Pointing out that in markets such as New Jersey and Pennsylvania the percentage of revenues now generated by mobile was reaching 70%, he said that the only obstacle to it being the dominant channel for sports betting in the US was regulatory.
“Where there is an impediment – such as in-person sign-up or perhaps less advanced in-play offerings – (the regulated sports-betting revenues) just disappear. It is pretty much the whole market – you can’t ignore it.”
Pointing to the arguments put forward by many opposed to sports-betting on the potential for cannibalisation of land-based gaming revenues, he said there was no proof in any market that this has ever been the case.
“I have yet to see any impact,” he said. “I think the reality is that there is no data to support that argument. It is more a question of what stakeholders want to get out of this business. Having a monopoly on land-based will work for a casino. But (from a states’ perspective), if you don’t go mobile, you will be at 5-10% of the market opportunity and you will only take back a fraction of the offshore money.”
He noted that particularly in states where there was a neighbouring state with mobile betting, the chances were that the customers would find a way to travel in order to place a bet.
“If you have neighbouring states with mobile, then all that tax paying money will go elsewhere,” he said. Echoing comments from former new Jersey Governor Chris Christie earlier in the week about New York sports-betting customers travelling over the George Washington Bridge in new York to bet in Newark, he said the “patchwork quilt” of sports-betting regulation “makes no sense.”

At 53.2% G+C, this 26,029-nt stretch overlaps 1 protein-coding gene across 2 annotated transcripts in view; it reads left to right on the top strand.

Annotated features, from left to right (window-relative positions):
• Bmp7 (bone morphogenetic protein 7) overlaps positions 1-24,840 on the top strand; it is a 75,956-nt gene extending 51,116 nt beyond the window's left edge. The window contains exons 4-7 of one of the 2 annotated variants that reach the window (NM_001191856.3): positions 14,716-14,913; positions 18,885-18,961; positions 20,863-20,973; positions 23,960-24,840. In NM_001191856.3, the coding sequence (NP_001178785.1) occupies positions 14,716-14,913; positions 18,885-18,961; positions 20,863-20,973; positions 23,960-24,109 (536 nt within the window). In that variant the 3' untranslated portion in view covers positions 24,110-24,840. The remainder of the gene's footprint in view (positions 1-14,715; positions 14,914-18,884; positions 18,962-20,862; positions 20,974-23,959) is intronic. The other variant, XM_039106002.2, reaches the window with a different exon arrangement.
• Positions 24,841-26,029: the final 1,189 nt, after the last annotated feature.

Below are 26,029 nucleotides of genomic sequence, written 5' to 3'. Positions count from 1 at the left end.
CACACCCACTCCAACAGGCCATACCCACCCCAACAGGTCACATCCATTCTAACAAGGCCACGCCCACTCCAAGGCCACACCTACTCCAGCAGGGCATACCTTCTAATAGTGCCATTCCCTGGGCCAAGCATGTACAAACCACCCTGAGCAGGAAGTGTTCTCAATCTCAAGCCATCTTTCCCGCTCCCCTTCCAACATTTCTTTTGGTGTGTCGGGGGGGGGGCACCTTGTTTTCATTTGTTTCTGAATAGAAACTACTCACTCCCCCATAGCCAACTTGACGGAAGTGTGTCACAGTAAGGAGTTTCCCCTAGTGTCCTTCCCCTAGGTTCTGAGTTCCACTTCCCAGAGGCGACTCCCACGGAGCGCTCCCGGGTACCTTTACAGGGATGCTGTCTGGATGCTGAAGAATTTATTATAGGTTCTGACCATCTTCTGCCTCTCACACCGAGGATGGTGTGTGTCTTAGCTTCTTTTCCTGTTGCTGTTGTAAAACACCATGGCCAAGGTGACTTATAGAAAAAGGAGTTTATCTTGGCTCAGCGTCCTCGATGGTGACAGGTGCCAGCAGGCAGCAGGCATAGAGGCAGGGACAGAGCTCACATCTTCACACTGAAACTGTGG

“New York has left a lot of the money on the table for New Jersey,” he said. “New Jersey is buoyed up by money from neighbouring states.”
Just this week, New Jersey announced record-breaking sports betting revenue and turnover figures, Briggs said this must indicate that the regulated market in that state at least was taking money away from the offshore market.
“A market will only sustain a certain amount of sportsbook business and in both New Jersey and Pennsylvania they are taking in significant turnover,” he said. “I find it difficult to believe the illegal market hasn’t seen a significant drop in play in those states where they have full mobile. But elsewhere, if it isn’t mobile, it won’t have had any major impact. The betting money didn’t come from nowhere.”
The next challenge for geo-location providers such as GeoComply will come in the District of Columbia which is not only very small – juts under 70 square miles – but also features a web of federal buildings and land where, according to the new sports betting regulations, betting cannot take place.
“It will be an enormous challenge but it is exciting,” he said. “We will make it work. Every team owner who goes to the Nationals and goes back to their state will be saying ‘I want this too’. There will be no better showcase for our industry. No one will make any profit from it but it is a showcase.”